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This post is an ode to one of my favorite things: my high density foam roller. This may be the first “ode to a roller” you’ve read, but hopefully it won’t be the last–especially if you suffer from back pain. For me, the roller is an essential tool that has rescued me from numerous bouts of back pain. Better yet, it has  time and again prevented such pain in the first place.

If you’ve ever encountered one of these babies (e.g. foam rollers), you already (likely) know many of its benefits. It’s great for releasing muscular tension,which is what I mainly use it for, but it’s also great for exercising and stretching. Google something along the lines of “foam roller exercises” or “foam roller stretches” to get an idea of how many exercise- and stretch-related uses foam rollers have. In this moment, my intention isn’t to highlight those uses of the roller, it’s to talk about how I use it to release muscular tension. So…let’s get back to the back, in a matter of speaking.

For many years post-military, I’ve had more than my fair share of back problems. My main issue involves mid- and lower-back pain, but I also carry a great deal of tension in my upper back and shoulders–not to mention my butt and legs. Yep, you’ve guessed it, I’m “knot” city, population: me (if not population: us)!

To alleviate my pain, I use the roller to “roll” into the deep tissue of my butt and legs in particular. Why those areas? Well, let me answer that question as a chiropractor once did for me: “Imagine your back as a (muscle-based) river into which all streams (of muscle-based tension) flow.” Now, he likely didn’t mean all streams, but his point was well made and he did emphasize how my butt and leg muscles interconnect with and impact my back. I also roll into the muscle tissue of my upper back, shoulders, and neck. The result has been that I much less frequently have back pain–not to mention leg, butt, shoulder, and neck pain–and, when I do have it, I am able to alleviate the pain much more quickly.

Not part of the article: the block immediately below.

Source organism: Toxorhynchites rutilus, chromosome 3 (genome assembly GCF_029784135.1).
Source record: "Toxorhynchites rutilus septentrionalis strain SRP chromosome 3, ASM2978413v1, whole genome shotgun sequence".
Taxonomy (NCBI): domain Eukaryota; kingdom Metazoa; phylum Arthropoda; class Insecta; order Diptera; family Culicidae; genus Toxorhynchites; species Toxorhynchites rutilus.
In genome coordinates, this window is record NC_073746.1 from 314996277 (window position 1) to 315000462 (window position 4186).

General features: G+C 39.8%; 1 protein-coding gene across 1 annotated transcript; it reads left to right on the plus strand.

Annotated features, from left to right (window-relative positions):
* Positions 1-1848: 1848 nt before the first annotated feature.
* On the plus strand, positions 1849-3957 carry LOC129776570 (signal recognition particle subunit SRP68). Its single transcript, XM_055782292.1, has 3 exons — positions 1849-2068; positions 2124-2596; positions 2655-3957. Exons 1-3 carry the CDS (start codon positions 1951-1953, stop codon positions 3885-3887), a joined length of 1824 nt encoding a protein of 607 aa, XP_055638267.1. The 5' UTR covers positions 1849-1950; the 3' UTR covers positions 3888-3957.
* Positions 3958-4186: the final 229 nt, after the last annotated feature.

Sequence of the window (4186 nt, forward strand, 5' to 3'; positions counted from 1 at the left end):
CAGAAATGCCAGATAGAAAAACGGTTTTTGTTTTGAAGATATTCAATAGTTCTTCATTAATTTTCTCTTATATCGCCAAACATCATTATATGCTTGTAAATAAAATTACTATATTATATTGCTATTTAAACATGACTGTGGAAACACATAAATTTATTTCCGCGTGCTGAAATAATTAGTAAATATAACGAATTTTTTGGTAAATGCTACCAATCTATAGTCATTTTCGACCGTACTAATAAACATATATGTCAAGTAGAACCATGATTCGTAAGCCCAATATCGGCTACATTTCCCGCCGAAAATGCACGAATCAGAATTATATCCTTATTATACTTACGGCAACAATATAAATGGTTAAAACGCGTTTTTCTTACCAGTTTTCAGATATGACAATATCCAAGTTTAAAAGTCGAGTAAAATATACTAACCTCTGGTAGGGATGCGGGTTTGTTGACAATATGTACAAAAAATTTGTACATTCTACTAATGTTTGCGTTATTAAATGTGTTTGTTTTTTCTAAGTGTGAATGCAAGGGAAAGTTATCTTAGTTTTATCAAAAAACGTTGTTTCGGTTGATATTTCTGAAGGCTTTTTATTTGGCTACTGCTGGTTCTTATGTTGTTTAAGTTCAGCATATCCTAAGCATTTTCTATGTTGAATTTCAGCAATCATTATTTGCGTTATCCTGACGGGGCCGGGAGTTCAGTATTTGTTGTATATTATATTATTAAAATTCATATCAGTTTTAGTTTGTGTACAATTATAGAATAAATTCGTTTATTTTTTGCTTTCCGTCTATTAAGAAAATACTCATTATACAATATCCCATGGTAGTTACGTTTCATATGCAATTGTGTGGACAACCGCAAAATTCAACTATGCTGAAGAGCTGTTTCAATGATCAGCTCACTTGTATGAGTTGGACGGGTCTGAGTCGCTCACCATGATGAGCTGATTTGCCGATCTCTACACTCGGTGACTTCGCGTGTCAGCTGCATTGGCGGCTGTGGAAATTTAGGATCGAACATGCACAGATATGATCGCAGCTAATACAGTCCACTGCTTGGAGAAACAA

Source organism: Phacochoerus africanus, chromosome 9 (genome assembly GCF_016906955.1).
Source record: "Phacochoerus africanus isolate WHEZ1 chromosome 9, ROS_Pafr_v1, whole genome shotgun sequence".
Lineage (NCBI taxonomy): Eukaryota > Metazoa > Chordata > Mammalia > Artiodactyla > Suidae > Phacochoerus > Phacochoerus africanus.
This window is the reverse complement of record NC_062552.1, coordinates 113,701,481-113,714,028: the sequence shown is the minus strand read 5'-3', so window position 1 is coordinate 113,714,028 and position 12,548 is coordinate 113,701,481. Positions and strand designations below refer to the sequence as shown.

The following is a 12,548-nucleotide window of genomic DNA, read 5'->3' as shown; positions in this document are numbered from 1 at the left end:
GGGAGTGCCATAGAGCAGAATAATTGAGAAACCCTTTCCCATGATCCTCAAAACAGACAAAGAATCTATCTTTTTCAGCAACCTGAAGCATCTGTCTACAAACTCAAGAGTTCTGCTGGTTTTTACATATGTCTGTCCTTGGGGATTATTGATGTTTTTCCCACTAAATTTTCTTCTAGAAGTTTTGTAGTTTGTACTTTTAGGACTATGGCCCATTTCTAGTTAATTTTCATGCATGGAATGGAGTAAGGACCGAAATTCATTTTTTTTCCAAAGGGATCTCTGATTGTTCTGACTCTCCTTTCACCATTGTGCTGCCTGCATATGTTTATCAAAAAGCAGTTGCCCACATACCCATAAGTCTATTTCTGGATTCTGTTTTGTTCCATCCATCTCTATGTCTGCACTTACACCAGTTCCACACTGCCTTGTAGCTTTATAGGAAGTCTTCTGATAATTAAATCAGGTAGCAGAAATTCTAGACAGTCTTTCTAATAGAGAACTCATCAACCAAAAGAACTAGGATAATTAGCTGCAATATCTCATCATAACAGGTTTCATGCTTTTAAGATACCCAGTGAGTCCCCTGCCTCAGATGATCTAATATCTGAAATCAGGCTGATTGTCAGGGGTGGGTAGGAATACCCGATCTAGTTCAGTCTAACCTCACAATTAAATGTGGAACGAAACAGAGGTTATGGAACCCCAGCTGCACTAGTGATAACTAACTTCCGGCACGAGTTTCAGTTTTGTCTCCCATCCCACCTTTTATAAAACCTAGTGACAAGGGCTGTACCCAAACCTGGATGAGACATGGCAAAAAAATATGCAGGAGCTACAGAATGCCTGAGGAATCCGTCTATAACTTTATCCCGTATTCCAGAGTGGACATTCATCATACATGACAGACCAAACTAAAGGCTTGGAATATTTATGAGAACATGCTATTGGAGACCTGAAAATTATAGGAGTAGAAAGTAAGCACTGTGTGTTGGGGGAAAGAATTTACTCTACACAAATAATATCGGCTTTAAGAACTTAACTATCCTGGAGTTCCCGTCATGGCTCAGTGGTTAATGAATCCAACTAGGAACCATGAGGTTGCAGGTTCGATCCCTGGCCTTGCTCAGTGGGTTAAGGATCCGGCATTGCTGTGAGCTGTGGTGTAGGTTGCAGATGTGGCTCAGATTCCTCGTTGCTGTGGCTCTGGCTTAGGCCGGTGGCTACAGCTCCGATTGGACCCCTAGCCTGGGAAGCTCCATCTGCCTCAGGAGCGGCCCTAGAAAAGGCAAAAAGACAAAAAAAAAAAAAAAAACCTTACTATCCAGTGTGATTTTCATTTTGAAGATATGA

I won’t go into the specifics of my routine, because every back and back pain is unique. Certainly there are numerous similarities, but what works for me may not work for you. That said, I do my best to “relax into” the muscle while using the roller so that the roller can more effectively release my muscle-based tension. I roll into knots and pause on them. I take my time, roll several times into each muscle and/or muscle area, and really get deep tissue level relief because I’m aiming for the deeper tissues of each muscle.

Where your back pain is concerned, my best advice is for you to check out some of the information the internet has to offer. Watch a few YouTube videos and gain a better visual understanding of how different people use their roller–and how various professionals recommend use of the roller–to get an idea of how it may help you. You might even belong to a gym or similar facility that has one or several rollers on hand for you to try? Maybe you can locate a store that has them on hand for similar reason? If you do decide to buy a foam roller, the internet often offers the best deals. Check here, check there, and check everywhere to get yourself a good roller at a good price if you so desire.

A few things to know: There are different foam densities (denoted by the roller’s color) that enable different levels of contact intensity (at very least when using the roller as I do to relieve muscular tension). Black is the firmest and white is the least firm. In-between there are a couple of blue rollers of varying density, but these colors and densities don’t necessarily adhere to hard and fast rules. Regardless of color, pay attention to the description of the roller to understand its density. If that’s confusing, look to users’ reviews for more information. If both fail, look elsewhere!

Whatever you decide, to roll or not to roll, I wish you (and me!) a healthy and happy back!

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2 thoughts on “Pain-free back: Rolling in the deep (deep tissue, that is!)

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